Gwendolyn Fay was getting married. She had found her Mr. Right – Herbert Wright. They met just a few weeks ago at a funeral. "Herbie" was an undertaker.
After a whirlwind courtship, Gwendolyn Fay, dubbed "the Fairy Princess" by her twin sister Dorinda, was marrying a bona fide frog. Herbie was "a bumbling, clumsy fool who told awful jokes and always laughed at the wrong time." Furthermore, he had no brothers or sisters and was unable to find four men willing to stand up for him at a moment's notice so the bride's brothers and her business partner were pressed into service.
Gwendolyn Fay was getting married. "The Fays were notorious for following their hearts and Gwen and Drin's parents had only insisted that Gwendolyn and Herbie should start a family first, and wait until they had been together for ten or fifteen years before taking an irretrievable step like marriage. After all, that was what they had done."
To say the elder Fays are eccentric is a gross understatement. They were 60s activists who are partially stuck in a time warp.
They are quirky and the twins just hope they won't embarrass them at the wedding.
But Dorinda has a more pressing problem. On the day of
her twin sister's wedding, she finds herself dateless in Brooklyn. Unfortunately, not one, but four of her ex-boyfriends show up at the wedding with dates or spouses in tow. The group includes Matt Cooper, her first and best boyfriend. Matt, the standard by which all others were measured, arrives with a model.
Matt and Dorinda have a history to overcome. "They had been best friends from childhood, and then became boyfriend and girlfriend in junior high school. Dorinda loved Matt for as long as she could remember."
Matt and Dorinda lost their virginity (or is that virginities?) together. Their love affair crashed and burned during high school. Matt, the class nerd, caught the attention of one of the most popular girls in school. Matt dumped Dorinda as his girlfriend; she dumped him as her best friend. Although their parents remained friends, Gwendolyn's wedding is the first time the two had seen each other since high school.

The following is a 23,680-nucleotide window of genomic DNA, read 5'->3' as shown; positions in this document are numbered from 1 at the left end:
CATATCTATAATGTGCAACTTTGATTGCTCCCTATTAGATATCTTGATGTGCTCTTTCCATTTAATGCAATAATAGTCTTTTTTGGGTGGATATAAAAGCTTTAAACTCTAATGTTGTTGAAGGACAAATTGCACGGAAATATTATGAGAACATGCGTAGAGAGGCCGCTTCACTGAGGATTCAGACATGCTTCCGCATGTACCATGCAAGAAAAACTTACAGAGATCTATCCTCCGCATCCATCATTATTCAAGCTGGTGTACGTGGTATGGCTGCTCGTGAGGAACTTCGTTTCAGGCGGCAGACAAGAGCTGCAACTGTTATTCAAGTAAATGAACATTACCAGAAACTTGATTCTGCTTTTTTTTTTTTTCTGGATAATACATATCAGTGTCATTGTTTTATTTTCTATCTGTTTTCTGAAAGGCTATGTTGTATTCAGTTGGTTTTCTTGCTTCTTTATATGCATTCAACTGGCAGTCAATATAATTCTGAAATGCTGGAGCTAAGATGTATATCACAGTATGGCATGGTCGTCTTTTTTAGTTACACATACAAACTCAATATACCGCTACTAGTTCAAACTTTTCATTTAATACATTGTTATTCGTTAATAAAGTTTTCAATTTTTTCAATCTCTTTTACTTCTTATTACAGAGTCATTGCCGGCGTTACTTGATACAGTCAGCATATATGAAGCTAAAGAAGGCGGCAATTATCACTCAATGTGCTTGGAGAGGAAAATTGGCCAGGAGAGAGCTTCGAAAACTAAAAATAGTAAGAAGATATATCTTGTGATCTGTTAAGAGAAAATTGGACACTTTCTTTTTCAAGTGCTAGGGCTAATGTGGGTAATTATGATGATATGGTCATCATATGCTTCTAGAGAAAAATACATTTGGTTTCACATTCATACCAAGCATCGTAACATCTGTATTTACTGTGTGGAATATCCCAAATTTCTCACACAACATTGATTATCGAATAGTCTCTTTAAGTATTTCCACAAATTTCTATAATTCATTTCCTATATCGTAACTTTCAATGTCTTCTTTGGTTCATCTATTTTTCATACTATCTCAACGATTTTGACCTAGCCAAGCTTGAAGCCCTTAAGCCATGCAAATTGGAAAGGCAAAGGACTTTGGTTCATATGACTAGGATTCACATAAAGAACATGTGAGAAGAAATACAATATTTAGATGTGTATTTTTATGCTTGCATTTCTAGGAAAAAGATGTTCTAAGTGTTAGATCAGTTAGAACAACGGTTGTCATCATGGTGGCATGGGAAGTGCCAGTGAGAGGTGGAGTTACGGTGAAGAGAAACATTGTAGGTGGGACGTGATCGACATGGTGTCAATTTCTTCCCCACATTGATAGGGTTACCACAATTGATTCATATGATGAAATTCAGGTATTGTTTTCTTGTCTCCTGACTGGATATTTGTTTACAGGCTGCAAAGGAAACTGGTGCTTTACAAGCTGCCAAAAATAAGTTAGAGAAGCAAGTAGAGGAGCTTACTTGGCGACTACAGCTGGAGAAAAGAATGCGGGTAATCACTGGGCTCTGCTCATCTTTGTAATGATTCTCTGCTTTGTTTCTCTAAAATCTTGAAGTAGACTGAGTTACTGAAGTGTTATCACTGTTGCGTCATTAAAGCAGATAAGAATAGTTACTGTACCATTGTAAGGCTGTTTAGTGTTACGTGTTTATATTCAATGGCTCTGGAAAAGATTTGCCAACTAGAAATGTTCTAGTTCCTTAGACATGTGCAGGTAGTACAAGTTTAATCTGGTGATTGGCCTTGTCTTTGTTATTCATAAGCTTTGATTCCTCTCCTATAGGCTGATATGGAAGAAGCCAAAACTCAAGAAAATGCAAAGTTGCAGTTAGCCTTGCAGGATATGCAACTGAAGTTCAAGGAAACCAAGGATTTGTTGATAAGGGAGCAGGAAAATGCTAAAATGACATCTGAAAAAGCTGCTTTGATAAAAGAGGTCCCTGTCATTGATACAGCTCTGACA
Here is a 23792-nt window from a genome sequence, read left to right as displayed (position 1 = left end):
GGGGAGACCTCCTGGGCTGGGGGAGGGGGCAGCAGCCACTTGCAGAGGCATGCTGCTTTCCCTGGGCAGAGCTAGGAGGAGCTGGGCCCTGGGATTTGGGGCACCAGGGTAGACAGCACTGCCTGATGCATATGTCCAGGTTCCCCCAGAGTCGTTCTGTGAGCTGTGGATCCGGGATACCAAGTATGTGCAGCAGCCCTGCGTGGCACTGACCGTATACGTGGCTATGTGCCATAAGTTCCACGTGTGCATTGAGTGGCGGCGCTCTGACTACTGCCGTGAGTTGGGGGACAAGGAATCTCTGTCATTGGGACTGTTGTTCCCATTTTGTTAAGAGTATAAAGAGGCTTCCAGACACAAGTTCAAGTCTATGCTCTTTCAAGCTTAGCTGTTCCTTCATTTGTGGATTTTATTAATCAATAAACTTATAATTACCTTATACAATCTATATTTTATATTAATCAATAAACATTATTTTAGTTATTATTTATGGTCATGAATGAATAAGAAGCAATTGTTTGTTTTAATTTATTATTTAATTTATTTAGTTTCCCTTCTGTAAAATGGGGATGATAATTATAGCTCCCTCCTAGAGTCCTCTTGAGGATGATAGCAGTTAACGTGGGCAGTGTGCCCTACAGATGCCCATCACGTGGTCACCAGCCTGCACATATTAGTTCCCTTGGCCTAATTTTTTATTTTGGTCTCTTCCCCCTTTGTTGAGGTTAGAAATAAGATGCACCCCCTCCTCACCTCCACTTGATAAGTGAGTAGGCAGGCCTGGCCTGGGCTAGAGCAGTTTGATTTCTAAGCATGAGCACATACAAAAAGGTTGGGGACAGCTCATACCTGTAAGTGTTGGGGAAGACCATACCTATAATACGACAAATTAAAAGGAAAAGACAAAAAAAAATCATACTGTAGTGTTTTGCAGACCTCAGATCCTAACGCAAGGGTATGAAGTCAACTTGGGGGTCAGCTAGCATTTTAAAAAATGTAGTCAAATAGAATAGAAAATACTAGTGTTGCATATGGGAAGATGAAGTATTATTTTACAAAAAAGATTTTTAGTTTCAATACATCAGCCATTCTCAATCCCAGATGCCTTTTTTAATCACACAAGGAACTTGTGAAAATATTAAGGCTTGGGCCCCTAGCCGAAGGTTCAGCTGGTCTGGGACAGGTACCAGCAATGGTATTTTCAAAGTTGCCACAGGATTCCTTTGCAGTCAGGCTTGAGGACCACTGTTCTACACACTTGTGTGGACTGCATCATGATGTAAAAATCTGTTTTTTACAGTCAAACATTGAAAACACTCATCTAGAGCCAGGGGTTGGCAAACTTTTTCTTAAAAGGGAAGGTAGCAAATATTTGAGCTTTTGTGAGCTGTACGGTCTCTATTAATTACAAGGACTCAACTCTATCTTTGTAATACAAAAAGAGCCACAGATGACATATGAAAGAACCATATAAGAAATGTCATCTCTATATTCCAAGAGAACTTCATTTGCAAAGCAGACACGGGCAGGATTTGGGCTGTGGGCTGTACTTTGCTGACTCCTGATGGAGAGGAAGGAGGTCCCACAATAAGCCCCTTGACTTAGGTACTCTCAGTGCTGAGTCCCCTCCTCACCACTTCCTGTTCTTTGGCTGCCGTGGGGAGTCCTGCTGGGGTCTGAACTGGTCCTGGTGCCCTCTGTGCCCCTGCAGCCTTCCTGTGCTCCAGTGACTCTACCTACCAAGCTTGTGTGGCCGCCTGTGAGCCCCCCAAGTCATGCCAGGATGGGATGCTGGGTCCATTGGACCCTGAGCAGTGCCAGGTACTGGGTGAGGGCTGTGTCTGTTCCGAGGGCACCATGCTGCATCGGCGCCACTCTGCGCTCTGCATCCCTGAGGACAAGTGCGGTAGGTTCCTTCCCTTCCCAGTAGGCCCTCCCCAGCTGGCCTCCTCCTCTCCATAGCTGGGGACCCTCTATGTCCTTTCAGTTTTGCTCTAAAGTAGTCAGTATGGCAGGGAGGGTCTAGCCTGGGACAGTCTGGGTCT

She pretends that she and the hunk of a best man are a couple.
Matt wants a second chance, Dorinda's not having it.
Something Old, Something New is part of the Bridal Arabesque series. For June, the publisher is releasing three contemporaries and an anthology in celebration of the traditional month for weddings.
The premise of Something Old, Something New held real promise. However, an inordinate amount of time and space deals with Dorinda's relationship with everyone but Matt. Too much time is spent establishing who Dorinda is with her parents, brothers, aunts, cousins, ex-boyfriends, employer and a would-be suitor. All are great characters who need the
direction and cohesiveness a tighter plot would have provided.
I really, really wanted to like wanted to like this book and not just because one of the main characters is named "Gwendolyn!" Roberta Gayle's writing displays an offbeat sense of humor I really enjoy. Her stories tend to feature straight-backed heroines, laid-back heroes and quirky parents – a sort of role reversal. There are flashes of humor in Something Old, Something New, but it's not vintage Gayle. I've read it twice. It's the kind of story that grows on you – if you give it a chance.
And, even with its flaws, half a Gayle is still better than none at all.